This is a fairly easy method of making a antique looking frame appropriate for even your nice petit-point picture or sampler. It is unique, not manufactured looking. You will need to be able to paint thin lines but the method eliminates the need to have a steady hand and it doesn’t have to be straight! There are two methods – notched corners and butt joint (easier). Both result in a nice hand made antique (sort of Tramp Art) look.
Small dowels, toothpicks or skewers (extra long toothpicks - grocery store)
Acrylic paint, Burnt Umber or very dark brown
Folk Art (brand) Antiquing Medium (Hobby Lobby or craft stores)
X-acto knife with new blade
Artwork to frame
Small scrap of matboard (from an old frame)
Very tiny paintbrush (10/0 or similar)
Larger round paintbrush (5 or 6 round or similar)
Faux Bamboo Paint Technique:
For this project you want very tiny rings but you want them dark. Squirt a little Burnt Umber paint on a plastic yogurt lid (or other palette) and put a tiny drop of water beside it DON’T MIX THEM YET!
Paint the Rings: Practice on one toothpick: Get your tiny brush (10/0 or so) wet with paint. Hold the toothpick with one end touching your work table and the other end with your thumb and index finger so you can gently roll the toothpick in place while painting the rings. Try first with paint directly from the bottle for your first ring around the toothpick. If it skips or seems too dry, mix in a little water – with trial and error you will find the best mix that flows smoothly while making the thinnest dark line. (It must be dark so it will show through the ‘antiquing’ step).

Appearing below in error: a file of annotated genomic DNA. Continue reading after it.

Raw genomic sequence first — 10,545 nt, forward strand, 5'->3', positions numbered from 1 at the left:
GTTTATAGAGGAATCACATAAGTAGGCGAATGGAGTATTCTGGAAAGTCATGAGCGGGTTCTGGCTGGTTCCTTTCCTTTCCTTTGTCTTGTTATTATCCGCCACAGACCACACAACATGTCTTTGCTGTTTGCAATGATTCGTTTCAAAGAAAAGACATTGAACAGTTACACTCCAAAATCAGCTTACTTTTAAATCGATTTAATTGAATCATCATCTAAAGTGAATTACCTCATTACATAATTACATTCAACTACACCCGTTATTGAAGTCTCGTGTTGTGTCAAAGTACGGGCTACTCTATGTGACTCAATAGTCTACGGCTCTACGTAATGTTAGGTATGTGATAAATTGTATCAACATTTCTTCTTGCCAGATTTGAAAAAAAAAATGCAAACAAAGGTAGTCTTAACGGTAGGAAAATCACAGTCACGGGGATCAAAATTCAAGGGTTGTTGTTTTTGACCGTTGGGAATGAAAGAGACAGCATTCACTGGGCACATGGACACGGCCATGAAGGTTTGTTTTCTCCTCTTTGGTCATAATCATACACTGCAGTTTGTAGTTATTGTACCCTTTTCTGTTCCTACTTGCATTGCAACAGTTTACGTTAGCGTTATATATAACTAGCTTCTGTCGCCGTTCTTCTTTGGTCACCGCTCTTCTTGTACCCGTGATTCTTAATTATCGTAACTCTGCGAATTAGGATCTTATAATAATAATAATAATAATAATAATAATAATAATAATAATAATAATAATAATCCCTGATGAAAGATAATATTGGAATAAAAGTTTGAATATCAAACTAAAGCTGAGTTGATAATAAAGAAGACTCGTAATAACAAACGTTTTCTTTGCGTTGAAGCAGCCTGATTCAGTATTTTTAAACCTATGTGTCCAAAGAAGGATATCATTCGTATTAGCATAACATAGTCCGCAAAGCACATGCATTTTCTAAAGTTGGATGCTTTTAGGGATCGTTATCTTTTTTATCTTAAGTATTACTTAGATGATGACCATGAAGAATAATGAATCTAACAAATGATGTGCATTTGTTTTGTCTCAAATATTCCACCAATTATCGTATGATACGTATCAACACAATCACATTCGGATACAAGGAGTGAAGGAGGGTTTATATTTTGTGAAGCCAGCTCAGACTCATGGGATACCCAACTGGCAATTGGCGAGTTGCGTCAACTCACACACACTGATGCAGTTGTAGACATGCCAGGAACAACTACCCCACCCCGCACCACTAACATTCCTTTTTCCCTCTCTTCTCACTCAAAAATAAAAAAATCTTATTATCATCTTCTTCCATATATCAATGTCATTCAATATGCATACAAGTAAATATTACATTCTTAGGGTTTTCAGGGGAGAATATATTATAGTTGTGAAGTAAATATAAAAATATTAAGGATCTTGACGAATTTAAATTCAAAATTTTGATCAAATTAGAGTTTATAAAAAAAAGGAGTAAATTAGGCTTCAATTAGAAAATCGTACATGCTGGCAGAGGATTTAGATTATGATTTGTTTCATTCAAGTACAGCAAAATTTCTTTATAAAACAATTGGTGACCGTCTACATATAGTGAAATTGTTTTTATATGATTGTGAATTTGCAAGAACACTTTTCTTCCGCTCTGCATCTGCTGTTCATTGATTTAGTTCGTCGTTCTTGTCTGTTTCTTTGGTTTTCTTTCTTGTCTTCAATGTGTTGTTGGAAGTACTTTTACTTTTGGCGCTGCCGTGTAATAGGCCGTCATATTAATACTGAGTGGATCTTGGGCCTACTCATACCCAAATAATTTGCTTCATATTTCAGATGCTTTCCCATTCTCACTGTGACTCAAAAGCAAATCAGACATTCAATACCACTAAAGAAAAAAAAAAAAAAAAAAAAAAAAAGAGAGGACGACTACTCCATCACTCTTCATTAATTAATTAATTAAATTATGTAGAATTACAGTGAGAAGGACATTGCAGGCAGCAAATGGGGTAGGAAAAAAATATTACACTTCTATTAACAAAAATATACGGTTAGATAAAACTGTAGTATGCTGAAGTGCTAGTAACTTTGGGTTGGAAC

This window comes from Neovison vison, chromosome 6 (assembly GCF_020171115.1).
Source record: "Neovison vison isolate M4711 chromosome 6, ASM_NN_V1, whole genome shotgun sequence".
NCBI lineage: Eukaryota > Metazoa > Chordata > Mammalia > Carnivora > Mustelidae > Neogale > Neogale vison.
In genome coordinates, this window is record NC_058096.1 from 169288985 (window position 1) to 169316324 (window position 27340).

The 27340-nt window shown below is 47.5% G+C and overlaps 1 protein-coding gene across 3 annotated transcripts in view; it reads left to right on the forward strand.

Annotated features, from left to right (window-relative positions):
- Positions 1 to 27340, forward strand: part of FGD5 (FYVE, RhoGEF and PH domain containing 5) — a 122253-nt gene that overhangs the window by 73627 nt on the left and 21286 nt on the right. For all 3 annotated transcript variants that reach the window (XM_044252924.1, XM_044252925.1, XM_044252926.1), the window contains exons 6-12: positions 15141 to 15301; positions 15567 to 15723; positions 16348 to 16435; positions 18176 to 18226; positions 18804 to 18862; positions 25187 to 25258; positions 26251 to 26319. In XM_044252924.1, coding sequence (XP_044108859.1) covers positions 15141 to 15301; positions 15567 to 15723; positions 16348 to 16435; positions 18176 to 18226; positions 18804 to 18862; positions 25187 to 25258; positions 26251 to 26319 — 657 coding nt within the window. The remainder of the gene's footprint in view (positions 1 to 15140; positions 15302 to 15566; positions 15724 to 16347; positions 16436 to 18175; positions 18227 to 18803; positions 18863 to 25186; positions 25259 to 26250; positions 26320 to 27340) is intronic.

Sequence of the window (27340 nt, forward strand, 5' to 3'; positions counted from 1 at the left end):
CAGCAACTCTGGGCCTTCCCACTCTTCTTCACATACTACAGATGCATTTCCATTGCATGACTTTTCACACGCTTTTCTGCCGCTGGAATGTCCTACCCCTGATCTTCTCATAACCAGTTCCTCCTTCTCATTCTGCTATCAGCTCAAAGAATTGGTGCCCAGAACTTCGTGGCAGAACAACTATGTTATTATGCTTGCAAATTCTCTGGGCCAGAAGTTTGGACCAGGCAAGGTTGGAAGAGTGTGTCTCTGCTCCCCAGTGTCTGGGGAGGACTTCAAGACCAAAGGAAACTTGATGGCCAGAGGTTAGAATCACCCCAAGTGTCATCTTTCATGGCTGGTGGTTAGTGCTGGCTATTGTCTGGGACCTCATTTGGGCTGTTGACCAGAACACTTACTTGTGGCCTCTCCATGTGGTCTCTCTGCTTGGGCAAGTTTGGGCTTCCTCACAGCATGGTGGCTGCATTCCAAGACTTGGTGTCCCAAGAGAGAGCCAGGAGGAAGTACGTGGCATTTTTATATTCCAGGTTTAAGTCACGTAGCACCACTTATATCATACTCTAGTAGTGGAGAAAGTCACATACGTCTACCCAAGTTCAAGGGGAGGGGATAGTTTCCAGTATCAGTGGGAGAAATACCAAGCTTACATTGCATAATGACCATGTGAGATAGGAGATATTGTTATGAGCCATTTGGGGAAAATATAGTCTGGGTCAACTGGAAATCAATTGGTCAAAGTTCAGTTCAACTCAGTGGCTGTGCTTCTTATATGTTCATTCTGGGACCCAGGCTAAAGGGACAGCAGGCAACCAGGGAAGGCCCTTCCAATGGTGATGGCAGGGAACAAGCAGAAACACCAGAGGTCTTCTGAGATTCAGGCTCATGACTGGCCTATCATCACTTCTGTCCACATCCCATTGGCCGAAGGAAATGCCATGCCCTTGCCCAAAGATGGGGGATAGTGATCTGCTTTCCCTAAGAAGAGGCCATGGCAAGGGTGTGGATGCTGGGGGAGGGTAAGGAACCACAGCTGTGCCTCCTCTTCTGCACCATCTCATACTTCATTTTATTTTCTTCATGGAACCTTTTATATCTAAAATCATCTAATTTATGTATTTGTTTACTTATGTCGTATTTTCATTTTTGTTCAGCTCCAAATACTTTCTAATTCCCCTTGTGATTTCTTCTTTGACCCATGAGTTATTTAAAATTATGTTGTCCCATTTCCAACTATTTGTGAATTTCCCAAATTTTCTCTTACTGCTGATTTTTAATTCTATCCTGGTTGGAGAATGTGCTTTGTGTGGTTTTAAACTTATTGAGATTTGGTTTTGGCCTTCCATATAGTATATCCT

Continue making rings all along the toothpick about 3/8 or ½ inch apart. Do all your toothpicks (enough for all you want to frame).
|Comparison of steps - rings, speckles, antiqued (top to bottom)|
Paint the Speckles: After the rings are done, paint tiny speckles between the rings – using 2 or 3 tiny dots (tiny as possible but dark enough to show up when antiqued). Twist your toothpick and make sure you speckle all sides so no matter which side is up you can see rings and speckles.
Let dry thoroughly (15 min or so).
|Close up of speckles and antiqued skewers|
Antiquing: With your larger brush, cover the toothpick with a sort of thick coat of antiquing medium. Because these skewers/toothpicks don’t absorb very well, I let it sit 30 seconds or so. Then wipe off gently with a dry paper towel (not wet – it will take off too much). Again, use trial and error to determine the time needed for the look you want. Let dry thoroughly (the antiquing medium takes a while to dry – 30 min?). If you decide you want it darker, wait until it is thoroughly dry before you re-coat or you will just take more of the glaze off.
Mount your art:– For mounting petit point or needlework, I used mat board scraps which I made thinner by splitting and peeling a few layers off the back. Then I wrapped the excess silk gauze around to the back and glued it. If you don’t want to put any glue on the actual needlework, glue the back of the mat board to a slightly larger (by the width of a toothpick) piece of index card or fabric. Then (later) you can glue your frame to that and no glue has to touch the stitches.